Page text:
In a nutshell, it’s just safer to flatten files because it reduces the margin of error.

But there’s also one huge drawback.

It makes the document uneditable

However, the biggest drawback to flattening an image is that it makes the file uneditable.

That’s right, once you hit the flatten button and save, there’s no editing the text, and no (easy) way to swap out photos or individual design elements.

And if you accidentally save the flattened file over your original layered file, there’s no going back.

As someone who has made this gut-wrenching mistake more often than I would care to admit in my life, I now make a backup copy of my file before flattening it. And I save both files – the flattened version and the layered version – on my computer, just to be safe.

And I suggest you do the same.

How to flatten an image in Photoshop

And finally, the information you came here for – instructions on how to flatten an image in Photoshop.

There are three easy steps to flattening an image in Photoshop – made even easier by a keyboard shortcut which I will share with you at the end of this tutorial.

Before we start, I am going to assume that you are working with the Essentials (Default) workspace. If you are not, you may want to switch to that workspace before you begin by finding the Window menu located at the top of your screen and selecting Workspace > Essentials (Default) from the dropdown.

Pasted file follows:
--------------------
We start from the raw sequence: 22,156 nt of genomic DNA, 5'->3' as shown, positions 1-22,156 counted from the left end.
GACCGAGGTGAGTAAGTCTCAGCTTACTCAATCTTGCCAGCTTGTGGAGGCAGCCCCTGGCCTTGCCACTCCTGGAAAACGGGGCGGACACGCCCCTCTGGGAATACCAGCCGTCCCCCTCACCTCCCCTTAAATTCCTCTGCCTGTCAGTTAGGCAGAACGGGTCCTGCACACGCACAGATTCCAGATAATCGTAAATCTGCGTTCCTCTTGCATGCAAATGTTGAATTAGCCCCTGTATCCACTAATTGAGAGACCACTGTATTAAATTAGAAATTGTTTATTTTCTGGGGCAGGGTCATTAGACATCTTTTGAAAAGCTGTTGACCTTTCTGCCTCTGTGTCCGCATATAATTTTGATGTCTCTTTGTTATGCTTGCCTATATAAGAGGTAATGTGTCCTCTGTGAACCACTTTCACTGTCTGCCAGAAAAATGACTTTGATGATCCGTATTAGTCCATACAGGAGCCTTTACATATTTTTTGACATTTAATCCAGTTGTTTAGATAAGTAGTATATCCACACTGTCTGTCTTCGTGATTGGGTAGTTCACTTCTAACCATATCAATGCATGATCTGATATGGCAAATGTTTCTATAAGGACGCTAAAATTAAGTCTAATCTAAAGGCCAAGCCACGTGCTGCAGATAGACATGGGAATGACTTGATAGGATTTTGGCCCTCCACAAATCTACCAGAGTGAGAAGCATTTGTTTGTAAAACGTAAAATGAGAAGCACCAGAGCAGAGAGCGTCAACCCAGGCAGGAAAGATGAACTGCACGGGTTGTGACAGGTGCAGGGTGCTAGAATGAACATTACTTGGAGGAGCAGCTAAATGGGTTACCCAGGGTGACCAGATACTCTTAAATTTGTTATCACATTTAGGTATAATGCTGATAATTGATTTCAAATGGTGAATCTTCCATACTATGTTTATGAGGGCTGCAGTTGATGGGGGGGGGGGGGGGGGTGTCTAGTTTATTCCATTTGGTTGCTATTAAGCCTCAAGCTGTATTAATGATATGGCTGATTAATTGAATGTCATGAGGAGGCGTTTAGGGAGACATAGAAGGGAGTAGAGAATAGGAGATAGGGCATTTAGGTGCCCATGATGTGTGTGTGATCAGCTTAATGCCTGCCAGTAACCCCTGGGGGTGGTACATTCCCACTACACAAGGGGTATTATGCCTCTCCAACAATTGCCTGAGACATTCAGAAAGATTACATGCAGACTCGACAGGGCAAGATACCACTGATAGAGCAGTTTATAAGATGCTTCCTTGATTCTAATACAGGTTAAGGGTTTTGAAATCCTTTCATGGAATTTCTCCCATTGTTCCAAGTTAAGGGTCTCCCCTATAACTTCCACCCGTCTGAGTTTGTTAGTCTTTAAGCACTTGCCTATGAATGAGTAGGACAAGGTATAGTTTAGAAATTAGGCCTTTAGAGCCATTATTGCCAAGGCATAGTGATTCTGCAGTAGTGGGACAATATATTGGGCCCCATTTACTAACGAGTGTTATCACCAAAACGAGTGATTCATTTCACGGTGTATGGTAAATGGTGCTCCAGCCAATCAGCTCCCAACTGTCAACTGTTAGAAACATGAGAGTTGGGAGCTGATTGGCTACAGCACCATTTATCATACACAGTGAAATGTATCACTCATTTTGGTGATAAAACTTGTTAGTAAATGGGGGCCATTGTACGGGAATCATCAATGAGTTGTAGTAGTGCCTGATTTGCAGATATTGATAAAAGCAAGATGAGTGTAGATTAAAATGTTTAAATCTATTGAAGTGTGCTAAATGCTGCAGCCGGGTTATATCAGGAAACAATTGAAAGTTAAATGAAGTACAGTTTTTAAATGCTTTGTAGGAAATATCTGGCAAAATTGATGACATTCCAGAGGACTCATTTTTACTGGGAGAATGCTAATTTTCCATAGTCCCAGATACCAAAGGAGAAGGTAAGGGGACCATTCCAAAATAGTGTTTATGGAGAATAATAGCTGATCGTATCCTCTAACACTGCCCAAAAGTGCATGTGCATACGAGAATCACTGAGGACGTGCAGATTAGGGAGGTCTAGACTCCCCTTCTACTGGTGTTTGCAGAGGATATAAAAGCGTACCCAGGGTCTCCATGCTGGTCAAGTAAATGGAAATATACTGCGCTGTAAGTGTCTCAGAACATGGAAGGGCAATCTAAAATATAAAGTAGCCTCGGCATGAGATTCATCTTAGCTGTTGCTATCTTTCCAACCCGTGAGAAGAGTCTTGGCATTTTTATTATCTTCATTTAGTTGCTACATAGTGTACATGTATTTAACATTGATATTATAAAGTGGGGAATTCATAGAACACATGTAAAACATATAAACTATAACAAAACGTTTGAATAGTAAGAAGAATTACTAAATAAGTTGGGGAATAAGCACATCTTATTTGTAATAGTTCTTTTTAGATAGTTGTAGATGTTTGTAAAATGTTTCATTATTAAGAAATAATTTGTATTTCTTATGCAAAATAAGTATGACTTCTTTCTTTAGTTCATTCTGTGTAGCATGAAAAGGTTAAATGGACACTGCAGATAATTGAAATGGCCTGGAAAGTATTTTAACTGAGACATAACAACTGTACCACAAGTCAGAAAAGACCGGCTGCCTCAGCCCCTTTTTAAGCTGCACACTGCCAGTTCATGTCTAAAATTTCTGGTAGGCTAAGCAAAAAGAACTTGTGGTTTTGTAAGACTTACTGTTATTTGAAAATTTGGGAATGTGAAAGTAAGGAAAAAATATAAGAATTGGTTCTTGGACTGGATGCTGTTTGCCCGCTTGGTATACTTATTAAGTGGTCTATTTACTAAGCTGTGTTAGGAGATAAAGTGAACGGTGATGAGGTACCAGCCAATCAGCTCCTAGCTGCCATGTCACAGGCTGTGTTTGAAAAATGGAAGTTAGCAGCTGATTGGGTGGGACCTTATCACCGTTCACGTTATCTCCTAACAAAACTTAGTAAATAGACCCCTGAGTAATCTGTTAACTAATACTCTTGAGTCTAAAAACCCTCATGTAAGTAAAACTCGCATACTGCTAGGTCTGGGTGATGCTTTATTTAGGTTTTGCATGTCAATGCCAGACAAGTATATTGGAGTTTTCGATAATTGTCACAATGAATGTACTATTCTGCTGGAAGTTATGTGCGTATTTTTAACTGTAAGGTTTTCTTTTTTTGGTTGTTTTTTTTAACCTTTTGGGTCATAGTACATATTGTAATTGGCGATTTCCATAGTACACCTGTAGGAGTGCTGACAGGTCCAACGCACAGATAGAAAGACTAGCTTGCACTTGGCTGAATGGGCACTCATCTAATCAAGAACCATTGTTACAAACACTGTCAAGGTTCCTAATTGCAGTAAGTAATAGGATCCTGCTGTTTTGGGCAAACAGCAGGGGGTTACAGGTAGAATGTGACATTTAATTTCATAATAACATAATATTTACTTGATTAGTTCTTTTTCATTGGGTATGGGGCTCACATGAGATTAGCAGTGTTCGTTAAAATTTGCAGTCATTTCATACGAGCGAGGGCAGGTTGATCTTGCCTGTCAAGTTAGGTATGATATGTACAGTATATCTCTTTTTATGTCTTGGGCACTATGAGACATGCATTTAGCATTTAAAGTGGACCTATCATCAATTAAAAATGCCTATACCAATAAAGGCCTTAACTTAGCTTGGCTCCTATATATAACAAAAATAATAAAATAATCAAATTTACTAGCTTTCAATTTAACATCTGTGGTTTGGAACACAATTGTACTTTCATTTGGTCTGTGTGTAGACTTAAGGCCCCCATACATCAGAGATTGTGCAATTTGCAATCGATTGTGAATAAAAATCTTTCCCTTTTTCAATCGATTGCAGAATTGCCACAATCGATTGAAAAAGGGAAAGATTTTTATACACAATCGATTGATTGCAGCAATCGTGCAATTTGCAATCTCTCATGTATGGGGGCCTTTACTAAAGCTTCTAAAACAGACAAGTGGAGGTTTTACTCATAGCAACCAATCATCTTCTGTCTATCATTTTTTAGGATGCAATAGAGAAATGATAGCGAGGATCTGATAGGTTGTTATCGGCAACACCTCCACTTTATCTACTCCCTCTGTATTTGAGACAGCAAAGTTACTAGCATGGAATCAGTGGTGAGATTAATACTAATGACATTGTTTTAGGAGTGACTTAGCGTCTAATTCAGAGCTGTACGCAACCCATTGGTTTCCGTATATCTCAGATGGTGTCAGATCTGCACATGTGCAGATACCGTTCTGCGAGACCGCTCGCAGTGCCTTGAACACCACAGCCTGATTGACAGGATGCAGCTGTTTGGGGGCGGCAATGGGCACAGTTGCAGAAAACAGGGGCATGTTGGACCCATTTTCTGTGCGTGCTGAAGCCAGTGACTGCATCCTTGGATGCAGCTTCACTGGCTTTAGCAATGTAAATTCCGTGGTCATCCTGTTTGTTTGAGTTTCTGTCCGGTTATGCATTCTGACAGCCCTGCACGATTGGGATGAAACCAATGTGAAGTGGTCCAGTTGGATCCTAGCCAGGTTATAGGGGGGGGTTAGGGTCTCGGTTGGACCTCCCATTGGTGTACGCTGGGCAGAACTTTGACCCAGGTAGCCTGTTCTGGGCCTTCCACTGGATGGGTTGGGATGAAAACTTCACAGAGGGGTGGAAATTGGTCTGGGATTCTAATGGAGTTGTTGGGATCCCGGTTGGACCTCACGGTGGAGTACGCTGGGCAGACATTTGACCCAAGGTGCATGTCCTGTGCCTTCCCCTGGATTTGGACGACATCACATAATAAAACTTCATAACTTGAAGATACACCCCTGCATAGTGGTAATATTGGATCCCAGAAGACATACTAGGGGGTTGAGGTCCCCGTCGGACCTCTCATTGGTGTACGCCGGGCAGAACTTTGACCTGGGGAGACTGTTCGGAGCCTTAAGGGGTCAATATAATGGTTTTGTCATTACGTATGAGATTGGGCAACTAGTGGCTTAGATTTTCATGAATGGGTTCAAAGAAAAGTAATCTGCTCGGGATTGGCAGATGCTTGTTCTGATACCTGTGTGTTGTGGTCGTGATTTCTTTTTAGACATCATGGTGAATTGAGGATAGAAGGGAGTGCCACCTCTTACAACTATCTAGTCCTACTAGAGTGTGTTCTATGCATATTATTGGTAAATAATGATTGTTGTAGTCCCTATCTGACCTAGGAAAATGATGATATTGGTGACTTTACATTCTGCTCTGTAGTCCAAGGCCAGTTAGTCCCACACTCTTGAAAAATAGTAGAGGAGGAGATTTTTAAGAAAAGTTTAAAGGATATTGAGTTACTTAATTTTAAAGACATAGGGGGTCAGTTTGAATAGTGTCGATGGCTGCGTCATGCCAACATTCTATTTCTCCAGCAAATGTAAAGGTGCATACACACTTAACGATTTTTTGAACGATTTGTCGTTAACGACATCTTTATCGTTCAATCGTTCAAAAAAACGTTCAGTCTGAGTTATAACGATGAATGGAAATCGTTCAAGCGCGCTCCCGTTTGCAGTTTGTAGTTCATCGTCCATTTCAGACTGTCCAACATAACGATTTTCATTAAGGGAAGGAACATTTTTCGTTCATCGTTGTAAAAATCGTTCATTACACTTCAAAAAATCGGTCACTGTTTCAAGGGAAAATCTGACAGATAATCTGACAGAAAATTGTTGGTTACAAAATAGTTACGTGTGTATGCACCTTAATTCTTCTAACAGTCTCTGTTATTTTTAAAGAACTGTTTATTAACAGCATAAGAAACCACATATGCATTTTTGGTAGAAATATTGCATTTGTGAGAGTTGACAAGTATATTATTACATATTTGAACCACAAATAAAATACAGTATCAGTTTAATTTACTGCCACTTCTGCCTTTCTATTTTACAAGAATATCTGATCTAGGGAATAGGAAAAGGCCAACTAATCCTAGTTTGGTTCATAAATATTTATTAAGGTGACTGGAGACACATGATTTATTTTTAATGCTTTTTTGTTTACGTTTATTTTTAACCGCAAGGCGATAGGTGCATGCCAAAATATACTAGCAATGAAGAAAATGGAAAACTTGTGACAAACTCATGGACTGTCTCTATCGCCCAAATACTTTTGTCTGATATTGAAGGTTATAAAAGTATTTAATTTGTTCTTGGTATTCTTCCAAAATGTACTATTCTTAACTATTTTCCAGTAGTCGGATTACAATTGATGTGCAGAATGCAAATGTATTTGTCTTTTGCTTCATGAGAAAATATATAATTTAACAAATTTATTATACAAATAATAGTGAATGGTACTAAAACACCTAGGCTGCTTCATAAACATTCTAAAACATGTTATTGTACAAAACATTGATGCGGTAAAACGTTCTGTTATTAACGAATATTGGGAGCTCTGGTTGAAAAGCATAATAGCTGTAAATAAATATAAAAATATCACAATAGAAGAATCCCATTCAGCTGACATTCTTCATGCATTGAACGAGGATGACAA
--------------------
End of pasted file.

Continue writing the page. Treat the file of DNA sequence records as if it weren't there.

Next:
Also note, I will be working with Photoshop 2022 for this tutorial.

Save a copy of your file

1. Save a copy of your working layered file

Most of the other tutorials you will find on the internet skip this step as it is not necessary. However, getting into the habit of making a copy of your file before flattening protects you from accidentally saving over all of your hard work. I promise, if you do not heed these words, you will live to regret it.

To save a copy of your file, navigate to File in the top menu and select Save As.

I normally like to append something like “_Flat” to the end of my filename for the new version.

And for the purposes of this tutorial, I will be saving my new flat file as a PSD.

Open the layers window

2. Open the layers window

Navigate and expand the layers window.